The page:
3. 1L YEAR is challenging, not just because of the work load or adjustment to law school or one-exam-is-all reality. But because, for those who have always been at the top of their class, maintained near perfect GPAs, and known life as a big fish in a smaller pond, finding themselves among the best and brightest is often humbling and depressing, leaving them feeling insecure and less-than for the first time in their lives.
4. BAR PASSAGE is not a concern – they know they will put their heads down and learn what they need to learn, then travel for a few months before starting their careers.
5. SATISFACTION – no one was in love with their school; they agreed it opened doors and there was one favorite Con Law professor everyone mentioned, but I didn’t hear a lot of praise for the school the three were attending.
What is the good news? There is some:
1. No one regretted their decision to go to law school.
2. No one seemed to ‘sell out’ – they are all doing (or on the road to doing) what they told me years ago they wanted to do with their law degrees.
3. The 3Ls helped Hope, the 1L, offering her advice about where to find good outlines for her specific courses, giving her hints about which professors she should visit during office hours, etc. No one tried to scare her or discourage her.
4. These are all very bright, motivated, and nice people. They are not egotistical jerks. They understand life is not all about what law school they attend.You don’t have to be a jerk to be successful.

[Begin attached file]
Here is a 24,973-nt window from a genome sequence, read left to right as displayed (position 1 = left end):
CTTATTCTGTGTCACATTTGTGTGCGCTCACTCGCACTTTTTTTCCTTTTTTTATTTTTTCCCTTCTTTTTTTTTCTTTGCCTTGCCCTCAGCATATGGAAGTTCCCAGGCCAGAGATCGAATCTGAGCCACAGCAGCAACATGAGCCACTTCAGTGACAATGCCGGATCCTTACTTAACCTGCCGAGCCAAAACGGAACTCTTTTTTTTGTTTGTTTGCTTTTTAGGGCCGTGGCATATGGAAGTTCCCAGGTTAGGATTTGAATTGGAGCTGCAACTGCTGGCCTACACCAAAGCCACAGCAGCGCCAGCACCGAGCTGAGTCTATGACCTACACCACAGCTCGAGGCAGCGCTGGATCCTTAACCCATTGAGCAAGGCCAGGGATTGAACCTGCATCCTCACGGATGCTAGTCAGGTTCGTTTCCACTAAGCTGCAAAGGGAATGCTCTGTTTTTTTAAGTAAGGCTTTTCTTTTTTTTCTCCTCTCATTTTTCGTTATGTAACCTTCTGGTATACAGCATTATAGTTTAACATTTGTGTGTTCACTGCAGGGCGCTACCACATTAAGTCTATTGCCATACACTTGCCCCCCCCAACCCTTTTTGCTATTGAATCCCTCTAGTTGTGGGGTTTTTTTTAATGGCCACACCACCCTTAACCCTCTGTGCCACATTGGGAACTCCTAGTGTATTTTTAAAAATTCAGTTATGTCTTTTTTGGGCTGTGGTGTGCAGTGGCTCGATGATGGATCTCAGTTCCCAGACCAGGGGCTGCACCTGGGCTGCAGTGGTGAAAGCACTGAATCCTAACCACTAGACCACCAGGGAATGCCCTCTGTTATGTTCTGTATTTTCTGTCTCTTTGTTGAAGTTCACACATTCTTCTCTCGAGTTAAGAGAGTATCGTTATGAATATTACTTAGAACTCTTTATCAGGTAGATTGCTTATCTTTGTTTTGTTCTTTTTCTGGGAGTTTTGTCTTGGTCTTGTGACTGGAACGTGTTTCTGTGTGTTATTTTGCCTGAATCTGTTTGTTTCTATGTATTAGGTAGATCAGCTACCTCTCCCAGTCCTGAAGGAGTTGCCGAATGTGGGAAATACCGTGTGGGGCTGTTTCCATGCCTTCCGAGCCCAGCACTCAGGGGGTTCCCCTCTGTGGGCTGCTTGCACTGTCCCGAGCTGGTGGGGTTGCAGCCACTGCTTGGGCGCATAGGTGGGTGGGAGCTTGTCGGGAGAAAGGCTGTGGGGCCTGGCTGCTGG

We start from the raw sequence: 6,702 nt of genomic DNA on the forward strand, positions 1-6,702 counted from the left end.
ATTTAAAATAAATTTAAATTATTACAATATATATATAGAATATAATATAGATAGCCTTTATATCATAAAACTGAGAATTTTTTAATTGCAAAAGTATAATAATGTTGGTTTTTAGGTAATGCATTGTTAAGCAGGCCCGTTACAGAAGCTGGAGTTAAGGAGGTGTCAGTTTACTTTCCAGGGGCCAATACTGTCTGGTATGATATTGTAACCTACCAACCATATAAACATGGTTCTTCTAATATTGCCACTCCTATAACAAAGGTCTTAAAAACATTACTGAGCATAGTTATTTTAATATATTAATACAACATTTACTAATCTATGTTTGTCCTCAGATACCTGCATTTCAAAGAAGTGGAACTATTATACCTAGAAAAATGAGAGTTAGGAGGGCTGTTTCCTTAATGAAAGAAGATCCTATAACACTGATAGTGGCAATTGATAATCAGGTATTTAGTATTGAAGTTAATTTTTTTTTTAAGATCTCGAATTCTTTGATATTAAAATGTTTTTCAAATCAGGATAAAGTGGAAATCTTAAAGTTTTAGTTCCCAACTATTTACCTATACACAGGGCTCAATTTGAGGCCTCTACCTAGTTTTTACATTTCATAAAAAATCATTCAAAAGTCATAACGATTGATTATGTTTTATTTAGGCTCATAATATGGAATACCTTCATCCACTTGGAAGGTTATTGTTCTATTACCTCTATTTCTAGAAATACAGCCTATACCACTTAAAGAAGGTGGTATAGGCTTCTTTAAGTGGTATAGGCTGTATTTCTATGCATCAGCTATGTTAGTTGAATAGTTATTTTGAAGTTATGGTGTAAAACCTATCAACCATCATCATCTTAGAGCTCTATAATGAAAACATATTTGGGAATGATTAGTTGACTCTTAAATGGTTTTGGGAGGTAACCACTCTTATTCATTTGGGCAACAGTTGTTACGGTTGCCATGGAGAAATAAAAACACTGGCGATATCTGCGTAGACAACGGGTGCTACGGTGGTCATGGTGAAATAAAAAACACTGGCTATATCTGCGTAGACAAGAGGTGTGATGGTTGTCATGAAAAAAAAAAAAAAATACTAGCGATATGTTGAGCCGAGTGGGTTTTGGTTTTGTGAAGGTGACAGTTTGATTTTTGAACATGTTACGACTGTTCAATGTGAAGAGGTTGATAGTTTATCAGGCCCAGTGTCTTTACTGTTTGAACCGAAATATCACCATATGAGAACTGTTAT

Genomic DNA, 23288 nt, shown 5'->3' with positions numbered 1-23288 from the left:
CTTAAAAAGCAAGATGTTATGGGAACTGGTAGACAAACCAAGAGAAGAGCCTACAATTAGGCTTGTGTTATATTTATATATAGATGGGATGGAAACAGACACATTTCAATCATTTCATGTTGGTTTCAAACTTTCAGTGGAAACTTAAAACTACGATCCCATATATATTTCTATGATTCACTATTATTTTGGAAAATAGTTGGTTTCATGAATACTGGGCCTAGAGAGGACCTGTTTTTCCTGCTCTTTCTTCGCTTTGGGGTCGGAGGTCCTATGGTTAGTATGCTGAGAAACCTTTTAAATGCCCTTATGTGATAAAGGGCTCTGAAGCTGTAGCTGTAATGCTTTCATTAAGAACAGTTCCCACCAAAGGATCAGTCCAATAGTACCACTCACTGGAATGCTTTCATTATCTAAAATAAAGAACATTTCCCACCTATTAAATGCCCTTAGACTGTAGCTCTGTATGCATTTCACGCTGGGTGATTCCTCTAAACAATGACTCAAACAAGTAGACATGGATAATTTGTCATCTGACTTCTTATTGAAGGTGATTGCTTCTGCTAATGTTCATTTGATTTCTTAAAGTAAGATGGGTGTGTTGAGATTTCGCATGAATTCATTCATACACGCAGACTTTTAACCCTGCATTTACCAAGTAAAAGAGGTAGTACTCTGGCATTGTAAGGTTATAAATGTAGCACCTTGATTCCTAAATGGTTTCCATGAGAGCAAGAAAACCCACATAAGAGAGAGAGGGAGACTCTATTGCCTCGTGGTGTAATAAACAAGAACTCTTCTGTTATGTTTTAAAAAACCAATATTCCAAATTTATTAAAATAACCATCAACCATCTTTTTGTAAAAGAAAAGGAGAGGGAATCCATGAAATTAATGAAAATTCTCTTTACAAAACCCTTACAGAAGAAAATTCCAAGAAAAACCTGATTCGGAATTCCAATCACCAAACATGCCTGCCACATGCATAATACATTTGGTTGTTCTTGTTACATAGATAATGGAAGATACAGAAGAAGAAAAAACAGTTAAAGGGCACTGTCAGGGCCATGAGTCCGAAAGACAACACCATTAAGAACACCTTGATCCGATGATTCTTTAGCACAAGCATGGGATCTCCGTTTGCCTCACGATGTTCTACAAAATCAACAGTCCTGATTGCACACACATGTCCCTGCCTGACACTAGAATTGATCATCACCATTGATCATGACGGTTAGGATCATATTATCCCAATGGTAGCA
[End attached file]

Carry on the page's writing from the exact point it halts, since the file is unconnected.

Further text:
5. They have their priorities in order: three of the individuals are married and talked about how supportive their spouses have been throughout their journey into and through law school.
Their opinions echo those of the lawyers I interviewed for The Law School Decision Game: A Playbook for Prospective Lawyers. If you haven’t read it, I have a lot of statistic and anecdotal evidence about areas of law, job prospects, salary expectations, and how to choose what law school to attend. If you are in the decision mode now – weighing offers from schools you’ve heard back from, waiting for others, deciding how strenuously to pursue waiting lists at certain schools, deciding whether to wait and apply next year – I hope you’ll check out the book. It just came out this fall, and if this post interested you, you’re at the right place to read the book.
Ann Levine is the author of the best selling law school admission guide book: The Law School Admission Game and made admissions decisions at two ABA-approved law schools. In 2004 she founded Law School Expert and has helped thousands of applicants navigate the tough process to get into law school. She has been featured in publications such as the New York Times, US News, Above the Law, Blueprint Prep, and more.
Get a free consultation with Ann on your own law school admissions journey today.